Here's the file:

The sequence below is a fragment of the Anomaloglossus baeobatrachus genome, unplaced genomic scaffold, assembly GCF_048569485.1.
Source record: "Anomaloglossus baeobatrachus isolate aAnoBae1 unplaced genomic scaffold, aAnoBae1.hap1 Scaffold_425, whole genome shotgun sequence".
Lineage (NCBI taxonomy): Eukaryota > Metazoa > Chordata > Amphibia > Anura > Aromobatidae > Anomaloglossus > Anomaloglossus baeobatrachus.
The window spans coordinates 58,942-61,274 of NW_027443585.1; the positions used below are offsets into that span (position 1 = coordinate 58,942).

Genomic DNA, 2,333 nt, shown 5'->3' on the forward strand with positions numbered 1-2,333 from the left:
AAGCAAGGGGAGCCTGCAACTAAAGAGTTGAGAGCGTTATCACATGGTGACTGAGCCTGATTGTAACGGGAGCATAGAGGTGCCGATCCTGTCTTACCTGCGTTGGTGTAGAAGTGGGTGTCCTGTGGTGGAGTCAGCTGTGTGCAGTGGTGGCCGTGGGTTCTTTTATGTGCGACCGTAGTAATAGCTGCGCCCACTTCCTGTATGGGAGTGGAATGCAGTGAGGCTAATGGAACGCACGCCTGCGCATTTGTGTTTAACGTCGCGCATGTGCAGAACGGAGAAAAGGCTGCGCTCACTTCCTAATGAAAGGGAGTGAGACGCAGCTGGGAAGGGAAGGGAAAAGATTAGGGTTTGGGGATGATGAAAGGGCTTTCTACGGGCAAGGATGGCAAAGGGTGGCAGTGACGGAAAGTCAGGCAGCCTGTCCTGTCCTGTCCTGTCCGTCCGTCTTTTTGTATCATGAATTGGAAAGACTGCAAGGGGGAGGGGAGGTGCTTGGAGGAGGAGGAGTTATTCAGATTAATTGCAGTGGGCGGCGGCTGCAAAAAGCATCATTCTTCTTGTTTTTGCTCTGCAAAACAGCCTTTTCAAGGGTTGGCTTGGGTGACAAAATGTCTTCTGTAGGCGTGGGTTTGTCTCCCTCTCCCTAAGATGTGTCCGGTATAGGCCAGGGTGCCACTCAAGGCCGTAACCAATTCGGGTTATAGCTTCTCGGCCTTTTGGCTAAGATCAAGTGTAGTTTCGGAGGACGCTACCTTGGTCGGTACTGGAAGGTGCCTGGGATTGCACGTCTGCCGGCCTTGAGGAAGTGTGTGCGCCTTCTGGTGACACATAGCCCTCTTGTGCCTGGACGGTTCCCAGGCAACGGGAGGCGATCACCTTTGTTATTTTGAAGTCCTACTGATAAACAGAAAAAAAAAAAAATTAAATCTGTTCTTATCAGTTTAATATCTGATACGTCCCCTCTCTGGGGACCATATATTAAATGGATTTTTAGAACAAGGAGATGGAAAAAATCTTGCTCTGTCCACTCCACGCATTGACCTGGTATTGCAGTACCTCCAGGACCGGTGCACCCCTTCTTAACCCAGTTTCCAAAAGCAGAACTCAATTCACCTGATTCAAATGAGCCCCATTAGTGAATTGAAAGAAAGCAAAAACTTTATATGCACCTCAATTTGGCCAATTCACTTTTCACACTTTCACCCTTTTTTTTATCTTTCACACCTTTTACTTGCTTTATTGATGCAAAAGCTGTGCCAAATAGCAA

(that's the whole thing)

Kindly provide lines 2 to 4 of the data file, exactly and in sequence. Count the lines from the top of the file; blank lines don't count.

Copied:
Source record: "Anomaloglossus baeobatrachus isolate aAnoBae1 unplaced genomic scaffold, aAnoBae1.hap1 Scaffold_425, whole genome shotgun sequence".
Lineage (NCBI taxonomy): Eukaryota > Metazoa > Chordata > Amphibia > Anura > Aromobatidae > Anomaloglossus > Anomaloglossus baeobatrachus.
The window spans coordinates 58,942-61,274 of NW_027443585.1; the positions used below are offsets into that span (position 1 = coordinate 58,942).